Squirrel Notes is an email newsletter about CMS and other content technologies. It publishes twice each month.

This issue was published on Tuesday, June 19, 2018.

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Non-sequiturs from the world of content management.

This is issue #10, which means — just like that — we're in double-digits. :-)

Node CMSs. I saw a demo of Apostrophe last week, which is one of the very few CMSs on Node.js.

I'm always interested how a CMS market develops in a new architecture. I talked about this six years back: Why Django and Rails CMS Are So Rare. Long story short: newer web frameworks were so efficient to develop with that there was no huge need for a packaged CMS.

But, back then, CMS was still largely about CRUD, and CMSs have become so much more, even since then. I'm curious to see what happens in the Node CMS market. Apostrophe was impressive, but what types of companies need a CMS on that stack, and what types of sites will they build?

One suspicion: Node specializes in IO throughput, and it appeals to developers who are likely more front-end focused than average . Will this drive thattoward more visual composition tools with complex front-end interfaces, rather than heavy, back-end infrastructural systems?

Content Operations. When we talk of firms that "work with" a particular CMS, it's usually always in the context of integrating them. Very few firms specialize in simply operating a CMS. This is the seemingly boring world of "content operations," which is woefully under-valued.

I wrote about this a while back: The Need for Content Operations. It explains multiple sub-disciplines under the content operations umbrella. "Boring" things like:

  • Content entry

  • Localization management

  • Content reorganization

  • Content QA

  • Metadata and tagging

These things are the never-ending, day-to-day management of content that get lost amidst the excitement of building something new. A friend from GatherContent told me that their marketing focus is turning towards these content operations requirements — how can they ease that burden for teams using a typical CMS?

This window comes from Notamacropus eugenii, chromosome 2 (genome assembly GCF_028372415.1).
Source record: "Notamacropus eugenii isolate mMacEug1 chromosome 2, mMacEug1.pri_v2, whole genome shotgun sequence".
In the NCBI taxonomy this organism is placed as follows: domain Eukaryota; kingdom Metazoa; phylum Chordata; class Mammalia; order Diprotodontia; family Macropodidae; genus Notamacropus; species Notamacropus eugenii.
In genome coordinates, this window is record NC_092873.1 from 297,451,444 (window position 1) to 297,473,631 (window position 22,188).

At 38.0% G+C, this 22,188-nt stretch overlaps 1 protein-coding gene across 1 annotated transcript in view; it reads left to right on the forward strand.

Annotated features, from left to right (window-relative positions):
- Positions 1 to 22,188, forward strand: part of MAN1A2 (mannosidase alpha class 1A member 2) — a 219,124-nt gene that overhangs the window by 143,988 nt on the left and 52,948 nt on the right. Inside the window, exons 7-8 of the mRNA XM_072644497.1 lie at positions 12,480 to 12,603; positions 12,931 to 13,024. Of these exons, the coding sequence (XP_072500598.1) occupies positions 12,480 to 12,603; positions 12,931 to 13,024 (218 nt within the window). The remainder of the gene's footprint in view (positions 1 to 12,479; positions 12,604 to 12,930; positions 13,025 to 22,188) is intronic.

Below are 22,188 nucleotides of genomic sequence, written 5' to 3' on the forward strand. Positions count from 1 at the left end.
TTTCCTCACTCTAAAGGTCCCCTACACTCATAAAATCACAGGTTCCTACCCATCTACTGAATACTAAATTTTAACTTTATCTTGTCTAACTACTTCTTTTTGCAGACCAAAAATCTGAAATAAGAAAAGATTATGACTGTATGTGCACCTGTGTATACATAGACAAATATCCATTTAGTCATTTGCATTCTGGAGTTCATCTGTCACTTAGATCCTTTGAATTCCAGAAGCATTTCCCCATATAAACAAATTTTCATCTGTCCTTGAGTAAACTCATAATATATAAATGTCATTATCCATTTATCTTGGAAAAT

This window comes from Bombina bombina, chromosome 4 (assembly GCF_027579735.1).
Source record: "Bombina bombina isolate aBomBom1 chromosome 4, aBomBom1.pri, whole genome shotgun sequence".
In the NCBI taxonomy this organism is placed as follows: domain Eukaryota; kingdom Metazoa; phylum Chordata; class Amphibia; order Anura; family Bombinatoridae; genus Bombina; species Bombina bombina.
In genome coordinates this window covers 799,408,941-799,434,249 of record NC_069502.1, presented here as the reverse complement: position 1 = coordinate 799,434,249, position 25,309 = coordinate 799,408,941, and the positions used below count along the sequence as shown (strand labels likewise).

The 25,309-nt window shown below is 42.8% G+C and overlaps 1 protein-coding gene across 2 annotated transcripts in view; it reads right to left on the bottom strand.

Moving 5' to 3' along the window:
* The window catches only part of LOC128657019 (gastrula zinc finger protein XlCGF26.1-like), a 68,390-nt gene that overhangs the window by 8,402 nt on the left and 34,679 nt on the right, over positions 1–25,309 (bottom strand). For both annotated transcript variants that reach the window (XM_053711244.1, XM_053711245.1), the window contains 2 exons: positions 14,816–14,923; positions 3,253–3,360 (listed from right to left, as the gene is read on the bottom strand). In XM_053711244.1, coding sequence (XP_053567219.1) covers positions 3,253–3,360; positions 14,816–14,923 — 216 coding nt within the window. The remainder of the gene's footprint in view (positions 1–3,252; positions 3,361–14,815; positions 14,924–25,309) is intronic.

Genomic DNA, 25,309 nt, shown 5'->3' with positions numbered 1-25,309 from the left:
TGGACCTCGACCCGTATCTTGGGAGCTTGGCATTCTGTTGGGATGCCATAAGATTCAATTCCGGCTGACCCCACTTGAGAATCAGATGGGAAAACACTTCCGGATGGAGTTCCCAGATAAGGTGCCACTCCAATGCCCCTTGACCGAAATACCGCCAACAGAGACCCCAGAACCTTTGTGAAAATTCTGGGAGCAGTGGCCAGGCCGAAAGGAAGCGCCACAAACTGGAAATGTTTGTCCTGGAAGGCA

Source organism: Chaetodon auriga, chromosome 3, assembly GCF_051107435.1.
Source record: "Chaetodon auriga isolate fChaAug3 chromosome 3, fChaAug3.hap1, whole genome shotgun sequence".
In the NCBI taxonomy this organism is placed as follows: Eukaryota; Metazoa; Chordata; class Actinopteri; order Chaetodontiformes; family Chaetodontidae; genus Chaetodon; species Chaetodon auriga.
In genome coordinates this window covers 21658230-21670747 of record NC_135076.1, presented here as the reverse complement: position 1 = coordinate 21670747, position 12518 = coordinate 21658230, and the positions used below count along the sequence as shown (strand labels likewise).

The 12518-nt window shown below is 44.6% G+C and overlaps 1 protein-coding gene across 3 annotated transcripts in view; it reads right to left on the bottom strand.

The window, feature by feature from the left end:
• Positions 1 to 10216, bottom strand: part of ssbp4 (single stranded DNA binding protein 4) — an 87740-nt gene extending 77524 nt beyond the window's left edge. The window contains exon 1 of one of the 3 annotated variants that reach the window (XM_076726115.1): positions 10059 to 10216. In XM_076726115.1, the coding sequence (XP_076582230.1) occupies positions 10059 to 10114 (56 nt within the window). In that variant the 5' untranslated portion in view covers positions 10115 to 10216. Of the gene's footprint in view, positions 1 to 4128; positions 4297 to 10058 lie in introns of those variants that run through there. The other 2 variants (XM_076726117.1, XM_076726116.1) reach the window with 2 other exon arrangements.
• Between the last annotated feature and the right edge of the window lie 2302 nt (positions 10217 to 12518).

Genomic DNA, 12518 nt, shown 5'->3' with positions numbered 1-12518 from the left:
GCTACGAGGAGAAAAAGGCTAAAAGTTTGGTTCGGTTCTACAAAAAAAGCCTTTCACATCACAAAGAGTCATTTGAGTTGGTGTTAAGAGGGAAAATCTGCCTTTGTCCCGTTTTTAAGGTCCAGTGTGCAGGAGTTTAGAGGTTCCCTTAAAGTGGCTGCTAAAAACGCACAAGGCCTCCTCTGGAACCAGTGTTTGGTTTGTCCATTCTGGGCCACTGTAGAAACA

Finally, my friend Hilary Marsh just published a Content Staffing Calculator (link goes to blog post; calculator link at the bottom) which helps you figure out just how big an operational team needs to be.

Codegarden Video. The video for my CodeGarden talk is online: 6 Things We Know About Headless, and 3 Things We Don't. Unfortunately, the deck inset is a little screwed up — it has no animations. Hopefully that won't get too confusing.

I've already given the talk three more times since this event, and it's changed based on feedback. Given the speed of the market and the level of interest, I'll likely be giving variations of this talk all year.

IBM Web Content Manager. I just got around to reading the 2017 Gartner Magic Quadrant for CMS. I was struck by the existence of IBM — "For what system?," I kept wondering.

Turns out, IBM has a CMS, cleverly hidden behind a unique name: IBM Web Content Manager.

Joking aside, I was surprised at what I saw. It looks competent and some of their videos are compelling. Consider this one on layout. IBM is just not a vendor name I have ever associated with this market, though I'm sure they sell to quite a different segment than the one I work in.

Metadata and Tagging at the NY Times. My friend Jeff sent me this article about categorization at the New York Times. I'm a sucker for anything about CMS at scale. It was fascinating.